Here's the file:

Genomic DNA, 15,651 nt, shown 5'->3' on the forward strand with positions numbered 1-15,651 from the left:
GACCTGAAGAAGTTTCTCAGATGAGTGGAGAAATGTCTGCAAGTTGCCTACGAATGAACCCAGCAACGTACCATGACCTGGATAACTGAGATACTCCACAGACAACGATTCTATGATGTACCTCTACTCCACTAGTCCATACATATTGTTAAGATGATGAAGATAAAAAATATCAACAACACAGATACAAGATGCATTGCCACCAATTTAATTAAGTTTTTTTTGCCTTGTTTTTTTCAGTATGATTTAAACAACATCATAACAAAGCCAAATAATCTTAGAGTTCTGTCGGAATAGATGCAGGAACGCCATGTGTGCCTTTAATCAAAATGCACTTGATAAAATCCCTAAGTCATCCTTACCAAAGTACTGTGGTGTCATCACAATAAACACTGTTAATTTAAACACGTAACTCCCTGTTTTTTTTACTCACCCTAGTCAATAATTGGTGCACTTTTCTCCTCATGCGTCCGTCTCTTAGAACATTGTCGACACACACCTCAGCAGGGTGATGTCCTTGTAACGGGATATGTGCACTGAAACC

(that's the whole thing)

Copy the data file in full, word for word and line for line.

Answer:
Genomic DNA, 15,651 nt, shown 5'->3' on the forward strand with positions numbered 1-15,651 from the left:
GACCTGAAGAAGTTTCTCAGATGAGTGGAGAAATGTCTGCAAGTTGCCTACGAATGAACCCAGCAACGTACCATGACCTGGATAACTGAGATACTCCACAGACAACGATTCTATGATGTACCTCTACTCCACTAGTCCATACATATTGTTAAGATGATGAAGATAAAAAATATCAACAACACAGATACAAGATGCATTGCCACCAATTTAATTAAGTTTTTTTTGCCTTGTTTTTTTCAGTATGATTTAAACAACATCATAACAAAGCCAAATAATCTTAGAGTTCTGTCGGAATAGATGCAGGAACGCCATGTGTGCCTTTAATCAAAATGCACTTGATAAAATCCCTAAGTCATCCTTACCAAAGTACTGTGGTGTCATCACAATAAACACTGTTAATTTAAACACGTAACTCCCTGTTTTTTTTACTCACCCTAGTCAATAATTGGTGCACTTTTCTCCTCATGCGTCCGTCTCTTAGAACATTGTCGACACACACCTCAGCAGGGTGATGTCCTTGTAACGGGATATGTGCACTGAAACC